22 starve to death in one day under COVID lockdown in Ghulja. in Xinjiang

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At least 22 people died in a single day last week from starvation or lack of medical care under China’s COVID lockdown policy in Xinjiang’s northern city of Ghulja, RFA has confirmed to police and relatives.

Calls for help from Uyghurs who are quarantined under Beijing’s zero-COVID measures are surfacing on Chinese social media platforms.

Their suffering has been highlighted by the Uyghur diaspora as they agitate for international action against China’s heavy-handed assimilation campaign against minorities in the Xinjiang Uyghur Autonomous Region (XUAR).

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Uyghurs demand that the United Nations, meeting in New York this week, take action against a devastating report by the UN human rights chief who said China’s arbitrary detention and repression of Uyghurs and other Turkish minorities in Xinjiang “could constitute international crimes, in particular crimes against humanity.”

US President Joe Biden called the crackdown in Xinjiang one of the global human rights violations in his address to the UN General Assembly on Wednesday.

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Ghulja (in Chinese, Yining), a city of about half a million mostly Uyghurs and other Turkish Muslims, has been in lockdown since early August, following COVID-19 outbreaks. RFA has previously reported deaths from starvation or lack of access to medicines in Ghulja.

Last week, more than 600 mostly young Uyghurs from a village in Ghulja were detained by authorities in Xinjiang after they flouted a strict COVID-19 lockdown and staged a peaceful street protest against a lack of food that had led to famine and deaths.

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Videos posted by desperate Uyghurs on Chinese social media platforms — and quickly removed by government censorship — show local people under strict ‘zero-COVID’ lockdowns struggling to access food and medical care, with some saying relatives had died of hunger.

Uyghur camp survivor Zumret Tursun, left comfort Tursunay Ziyawudin during a hunger strike 48 hours after their hunger strike outside the White House in Washington, DC, September 21, 2022. A small group of Uyghurs is on hunger strike outside the White House in Washington, DC to draw attention on the recent famine in the region and to demand international action against a series of human rights violations cataloged in a recent UN report. Credit: RFA Photo / Gemunu Amarasinghe

‘Nobody responded’

While RFA Uyghur was unable to independently verify all of the claims in the videos, RFA followed up Uyghur information about deaths that spread on social media with city officials and police in Ghulja and confirmed that at least 22 people had died there by September 15.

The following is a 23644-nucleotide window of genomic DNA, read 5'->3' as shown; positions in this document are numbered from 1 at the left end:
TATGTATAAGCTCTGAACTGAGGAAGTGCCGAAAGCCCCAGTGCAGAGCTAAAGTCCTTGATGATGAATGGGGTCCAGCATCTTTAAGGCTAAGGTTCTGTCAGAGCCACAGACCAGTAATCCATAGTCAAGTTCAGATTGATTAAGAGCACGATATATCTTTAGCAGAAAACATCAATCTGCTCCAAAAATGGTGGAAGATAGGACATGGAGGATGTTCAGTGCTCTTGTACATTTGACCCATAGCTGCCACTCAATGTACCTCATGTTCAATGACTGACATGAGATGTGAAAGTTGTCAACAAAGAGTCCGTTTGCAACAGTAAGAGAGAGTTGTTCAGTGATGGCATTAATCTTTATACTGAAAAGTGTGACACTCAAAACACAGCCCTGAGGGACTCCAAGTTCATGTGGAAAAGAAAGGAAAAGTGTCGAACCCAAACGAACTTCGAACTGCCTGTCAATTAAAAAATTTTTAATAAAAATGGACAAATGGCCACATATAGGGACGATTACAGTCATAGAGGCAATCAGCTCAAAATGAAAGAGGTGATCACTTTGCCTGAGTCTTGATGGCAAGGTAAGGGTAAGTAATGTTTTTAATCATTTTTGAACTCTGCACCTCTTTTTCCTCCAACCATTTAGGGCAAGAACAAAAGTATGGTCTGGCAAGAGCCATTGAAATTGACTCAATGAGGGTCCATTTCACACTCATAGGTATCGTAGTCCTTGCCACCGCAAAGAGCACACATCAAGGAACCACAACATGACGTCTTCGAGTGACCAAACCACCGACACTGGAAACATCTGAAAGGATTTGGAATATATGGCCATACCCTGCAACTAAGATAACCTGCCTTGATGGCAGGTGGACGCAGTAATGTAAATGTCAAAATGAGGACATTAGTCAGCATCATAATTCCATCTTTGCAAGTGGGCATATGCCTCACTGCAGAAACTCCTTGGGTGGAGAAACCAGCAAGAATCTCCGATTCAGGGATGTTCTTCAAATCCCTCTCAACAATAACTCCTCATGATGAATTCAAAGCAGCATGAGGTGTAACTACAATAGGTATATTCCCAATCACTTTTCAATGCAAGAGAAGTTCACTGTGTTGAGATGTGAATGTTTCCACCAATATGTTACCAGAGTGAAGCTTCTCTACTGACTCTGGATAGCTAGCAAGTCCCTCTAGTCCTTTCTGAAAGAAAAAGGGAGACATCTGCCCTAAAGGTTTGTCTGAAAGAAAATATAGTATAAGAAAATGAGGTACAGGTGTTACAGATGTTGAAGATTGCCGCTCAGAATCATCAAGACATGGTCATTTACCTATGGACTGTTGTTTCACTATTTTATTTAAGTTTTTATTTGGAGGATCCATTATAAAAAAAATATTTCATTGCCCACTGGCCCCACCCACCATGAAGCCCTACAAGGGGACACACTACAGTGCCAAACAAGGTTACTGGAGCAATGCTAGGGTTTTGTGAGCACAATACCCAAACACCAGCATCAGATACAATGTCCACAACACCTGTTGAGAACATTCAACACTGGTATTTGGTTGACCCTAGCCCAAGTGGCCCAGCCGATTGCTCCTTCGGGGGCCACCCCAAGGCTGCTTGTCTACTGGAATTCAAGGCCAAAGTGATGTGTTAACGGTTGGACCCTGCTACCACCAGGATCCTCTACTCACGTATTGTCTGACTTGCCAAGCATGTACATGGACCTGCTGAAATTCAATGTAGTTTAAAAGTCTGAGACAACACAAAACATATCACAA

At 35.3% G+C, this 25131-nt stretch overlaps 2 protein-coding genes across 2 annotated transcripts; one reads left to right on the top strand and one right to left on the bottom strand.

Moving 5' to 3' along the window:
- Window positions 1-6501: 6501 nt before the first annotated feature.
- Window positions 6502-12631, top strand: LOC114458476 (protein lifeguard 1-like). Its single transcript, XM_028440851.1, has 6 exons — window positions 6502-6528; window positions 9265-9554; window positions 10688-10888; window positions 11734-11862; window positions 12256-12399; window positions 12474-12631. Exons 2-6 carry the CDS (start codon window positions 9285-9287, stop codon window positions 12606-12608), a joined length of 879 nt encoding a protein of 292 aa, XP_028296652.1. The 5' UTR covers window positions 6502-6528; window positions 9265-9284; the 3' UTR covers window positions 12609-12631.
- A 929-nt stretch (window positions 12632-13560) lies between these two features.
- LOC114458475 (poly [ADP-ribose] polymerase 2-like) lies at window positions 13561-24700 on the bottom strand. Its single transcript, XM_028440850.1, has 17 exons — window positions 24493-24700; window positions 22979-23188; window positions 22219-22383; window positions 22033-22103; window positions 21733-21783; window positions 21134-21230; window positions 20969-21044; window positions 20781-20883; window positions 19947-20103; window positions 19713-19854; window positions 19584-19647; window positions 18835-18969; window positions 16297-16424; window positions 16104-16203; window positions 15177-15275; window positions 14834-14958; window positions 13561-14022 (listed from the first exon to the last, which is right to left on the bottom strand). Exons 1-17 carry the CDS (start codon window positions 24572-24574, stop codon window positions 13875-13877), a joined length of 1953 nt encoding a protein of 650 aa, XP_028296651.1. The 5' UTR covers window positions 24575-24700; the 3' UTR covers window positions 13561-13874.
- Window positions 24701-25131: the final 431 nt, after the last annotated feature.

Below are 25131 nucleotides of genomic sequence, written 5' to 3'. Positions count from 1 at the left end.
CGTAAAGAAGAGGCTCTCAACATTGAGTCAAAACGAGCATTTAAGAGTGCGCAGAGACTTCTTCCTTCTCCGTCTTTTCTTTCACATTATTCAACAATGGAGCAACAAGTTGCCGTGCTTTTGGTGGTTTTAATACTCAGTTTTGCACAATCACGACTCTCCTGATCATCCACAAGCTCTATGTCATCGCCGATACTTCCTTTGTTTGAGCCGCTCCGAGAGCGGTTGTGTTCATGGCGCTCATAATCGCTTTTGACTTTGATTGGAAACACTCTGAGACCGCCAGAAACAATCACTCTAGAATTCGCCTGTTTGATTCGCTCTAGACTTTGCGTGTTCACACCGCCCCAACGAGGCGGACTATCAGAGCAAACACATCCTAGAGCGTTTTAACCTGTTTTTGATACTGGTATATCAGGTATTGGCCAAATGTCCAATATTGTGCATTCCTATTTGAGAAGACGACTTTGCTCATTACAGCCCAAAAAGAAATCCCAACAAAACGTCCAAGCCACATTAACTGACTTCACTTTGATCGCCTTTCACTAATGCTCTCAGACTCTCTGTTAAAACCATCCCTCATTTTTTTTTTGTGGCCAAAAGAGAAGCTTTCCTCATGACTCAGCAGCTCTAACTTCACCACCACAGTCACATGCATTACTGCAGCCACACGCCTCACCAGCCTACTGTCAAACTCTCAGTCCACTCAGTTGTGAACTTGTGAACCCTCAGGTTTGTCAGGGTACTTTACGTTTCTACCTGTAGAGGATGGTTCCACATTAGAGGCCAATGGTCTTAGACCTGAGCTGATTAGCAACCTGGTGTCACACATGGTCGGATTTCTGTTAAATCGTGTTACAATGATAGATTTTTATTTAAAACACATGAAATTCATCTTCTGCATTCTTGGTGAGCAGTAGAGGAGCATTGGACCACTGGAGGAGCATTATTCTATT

When asked how many people had starved to death in the city last Thursday, a municipality in Ghulja told RFA “20”, but declined to release more information about where in the city the deaths took place.

“There are 20 people who have died of starvation. Don’t call anymore.”

Another official at the Ghulja City Municipal Emergency Relief Station gave RFA the figure of 22 dead, but declined to release more information.

A third official, from the Ghulja City Police Command Center, dismissed social media accounts that as many as 100 had died in that single day, putting the toll at “about 21 and 22”.

Uyghurs in the city have also complained that their housing management offices are charging exorbitant fees for delivering food donated from outside the area, while Uyghurs from outside Ghulja say housing managers have refused to accept donated food.

According to a video shared on the Chinese platform Duoyin, one of the dead on September 15 was Halmutar Ömerjan, the chairman of the village of Kepekyuzi in Ghulja.

“They killed my husband Halmutar Ömerjan, the chairman of Kepekyuzi. No one responded to my calls,” the man’s widow, Huriyet Bekri, said in a statement on social media.

Postal ban

She said he was quarantined for seven days, then transferred to an uninhabitable facility and left alone before being returned to his family malnourished and unkempt.

“They took my husband Halmurat Omerjan to a quarantine station that has no plumbing or electricity for seven days and killed him by starvation,” the widow laments in the video.